On the Ground: U.S. Forces Build Checkpoints, Renovate Town Hall in Iraq
American Forces Press Service
WASHINGTON, Jan. 26, 2009 Besides their regular military duties, U.S. forces in Iraq oversee many building and humanitarian projects. In recent days, they have helped Iraqis complete construction on security checkpoints, a town hall and greenhouses, and helped provide a generator that will keep a health clinic open 24 hours per day.
Army 1st Lt. David Lisovich, left, executive officer for Troop B, 7th Cavalry Regiment, 1st Brigade Combat Team, 4th Infantry Division; and Sgt. 1st Class Eric McCoy, civil affairs team leader assigned to Company D, 404th Civil Affairs Battalion, discuss greenhouse construction projects with Sheik Ayad Alawi al-Jabour, Radwaniyah Tribal Support Council chairman, Jan. 22, 2009. U.S. Army photo by Maj. Dave Olson
(Click photo for screen-resolution image);high-resolution image available.
The 4th Infantry Division’s 1st Brigade Combat Team infrastructure coordination unit supervised the building of nine checkpoints on Airport Road, about five miles of highway connecting Baghdad to southern Iraq.
The brigade’s 1st Special Troops Battalion hired local Iraqi contractors to construct the checkpoints. The contractors poured reinforced concrete, fixed lights to illuminate the access points and built an environmentally controlled office to serve the national police, who used to operate the checkpoints from their vehicles, Army Lt. Col. Dave Hill, the battalion commander, said.
The battalion provided its own assets to remove more than 2,000 concrete walls and earthen barriers that once lined Airport Road, while the contractors painted, fixed bridges and repaired the road, Hill said.
Airport Road “today looks very different than six months ago,” said Hill, who is on his third deployment to Iraq. “The day-to-day conditions that the Iraqis live and work in every day have improved drastically.”
In other news:
-- Iraqi and U.S. military logistics leaders came together Jan. 24 at Camp Taji, northwest of Baghdad, to discuss Iraqi and coalition achievements and issues that need more attention. The meeting was the sixth in which Iraqi army commanders met with their counterparts in the embedded provincial reconstruction team of the 25th Infantry Division’s 2nd Stryker Brigade Combat Team to solve important issues. “This is important, because we get to share our achievements and come up with solutions to our problems,” an Iraqi army colonel said.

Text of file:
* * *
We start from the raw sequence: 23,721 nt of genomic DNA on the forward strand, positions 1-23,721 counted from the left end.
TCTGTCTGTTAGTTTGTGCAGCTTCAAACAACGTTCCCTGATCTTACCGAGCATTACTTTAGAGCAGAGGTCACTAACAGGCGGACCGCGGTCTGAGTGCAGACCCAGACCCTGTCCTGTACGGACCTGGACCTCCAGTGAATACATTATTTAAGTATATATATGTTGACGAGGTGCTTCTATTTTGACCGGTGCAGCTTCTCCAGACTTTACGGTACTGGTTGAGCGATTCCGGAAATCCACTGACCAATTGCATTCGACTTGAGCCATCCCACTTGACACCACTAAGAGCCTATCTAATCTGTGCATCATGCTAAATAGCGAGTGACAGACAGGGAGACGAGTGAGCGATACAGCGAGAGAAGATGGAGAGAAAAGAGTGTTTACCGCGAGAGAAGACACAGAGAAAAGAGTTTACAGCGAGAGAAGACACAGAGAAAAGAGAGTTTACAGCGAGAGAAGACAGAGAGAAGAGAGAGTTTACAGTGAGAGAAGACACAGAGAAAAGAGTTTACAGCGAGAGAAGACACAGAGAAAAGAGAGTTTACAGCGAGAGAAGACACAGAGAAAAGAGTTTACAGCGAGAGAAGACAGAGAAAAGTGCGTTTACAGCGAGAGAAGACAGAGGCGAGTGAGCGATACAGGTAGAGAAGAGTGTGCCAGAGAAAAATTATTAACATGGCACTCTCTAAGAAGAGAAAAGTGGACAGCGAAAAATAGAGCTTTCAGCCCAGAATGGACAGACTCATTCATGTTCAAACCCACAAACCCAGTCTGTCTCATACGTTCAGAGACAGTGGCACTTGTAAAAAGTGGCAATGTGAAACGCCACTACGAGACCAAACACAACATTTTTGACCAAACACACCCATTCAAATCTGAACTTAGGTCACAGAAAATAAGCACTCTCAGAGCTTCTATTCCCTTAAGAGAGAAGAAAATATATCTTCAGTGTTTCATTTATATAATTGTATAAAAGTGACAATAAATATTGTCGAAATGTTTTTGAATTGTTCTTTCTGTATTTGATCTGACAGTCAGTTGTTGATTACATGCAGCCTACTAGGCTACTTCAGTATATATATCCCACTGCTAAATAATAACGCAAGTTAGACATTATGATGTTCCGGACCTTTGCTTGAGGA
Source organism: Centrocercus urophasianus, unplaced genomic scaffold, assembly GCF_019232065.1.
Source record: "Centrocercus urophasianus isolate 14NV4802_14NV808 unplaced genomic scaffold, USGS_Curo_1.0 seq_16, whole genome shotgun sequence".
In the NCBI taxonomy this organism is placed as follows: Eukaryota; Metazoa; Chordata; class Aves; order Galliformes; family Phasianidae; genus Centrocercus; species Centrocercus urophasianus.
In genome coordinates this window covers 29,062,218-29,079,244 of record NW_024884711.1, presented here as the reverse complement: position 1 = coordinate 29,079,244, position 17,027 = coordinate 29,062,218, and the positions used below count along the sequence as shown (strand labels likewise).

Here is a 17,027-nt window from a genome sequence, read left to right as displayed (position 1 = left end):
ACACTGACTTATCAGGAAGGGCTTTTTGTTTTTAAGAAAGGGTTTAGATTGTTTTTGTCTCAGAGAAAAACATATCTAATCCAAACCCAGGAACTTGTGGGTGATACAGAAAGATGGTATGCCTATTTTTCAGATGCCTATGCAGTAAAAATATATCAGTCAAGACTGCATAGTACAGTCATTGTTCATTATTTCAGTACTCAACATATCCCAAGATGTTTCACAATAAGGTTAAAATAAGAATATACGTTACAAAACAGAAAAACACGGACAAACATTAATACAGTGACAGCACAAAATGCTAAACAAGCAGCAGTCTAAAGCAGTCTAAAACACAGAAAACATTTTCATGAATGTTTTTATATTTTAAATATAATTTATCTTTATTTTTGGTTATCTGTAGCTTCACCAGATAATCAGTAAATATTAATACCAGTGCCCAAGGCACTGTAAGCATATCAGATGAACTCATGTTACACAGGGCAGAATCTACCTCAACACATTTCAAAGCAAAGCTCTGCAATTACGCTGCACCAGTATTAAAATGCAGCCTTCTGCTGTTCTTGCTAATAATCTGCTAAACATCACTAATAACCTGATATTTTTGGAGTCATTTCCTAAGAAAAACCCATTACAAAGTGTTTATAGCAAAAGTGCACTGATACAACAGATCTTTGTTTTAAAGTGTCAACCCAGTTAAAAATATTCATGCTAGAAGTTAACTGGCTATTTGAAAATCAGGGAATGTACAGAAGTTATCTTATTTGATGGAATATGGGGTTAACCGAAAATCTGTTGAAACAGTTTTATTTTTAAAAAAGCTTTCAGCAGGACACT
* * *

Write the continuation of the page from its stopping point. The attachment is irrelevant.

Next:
-- Local officials from Baghdad’s Kadhamiyah district celebrated the re-opening of their new meeting hall Jan. 24, thanks to the help of the 1st Infantry Division’s 2nd Heavy Brigade Combat Team embedded provisional reconstruction team and State Department officials. The addition, which cost nearly $129,000 and was funded through a State Department grant, took about four months to complete. The new building provides more space and improvements such as microphones, air conditioners and heaters to the rooms used by the council’s 17 committees. Besides overseeing the renovations, the PRT helped the local government create its bylaws for conducting business.
-- Community leaders and coalition soldiers conducted a ground-breaking ceremony for the Radwaniyah greenhouse project in southwestern Baghdad on Jan. 22. Leaders from the 4th Infantry Division’s 10th Cavalry Regiment watched with their Iraqi security forces partners as the Radwaniyah farmer's cooperation association erected the first of 100 planned greenhouses. The greenhouses will be built on 10 sites and are owned by the farmers’ cooperative. Raad Hanna, the PRT's agricultural advisor, said the greenhouses will increase the farmer's vegetable crop yields to make the harvest more productive and earn the farmers more money in Baghdad's market places. Seeds and fertilizer will be furnished by the farmer's organization. The farmers will receive training in techniques designed to boost their crop production. They plan to grow tomatoes, cucumbers, melons, watermelons, potatoes, eggplants, peppers, okra, beans and other vegetables.
-- Residents of Wynot, about 12 miles south of Tikrit, can visit the town’s health clinic any time, day or night, thanks to a generator provided by coalition forces and Wynot City Council on Jan. 22. In the past, the health clinic usually had electricity for only a few hours a day, because reliable 24-hour power is not yet available for the entire area. With the new generator, the clinic now runs on continuous power.
(Compiled from Multinational Force Iraq and Multinational Corps Iraq news releases.)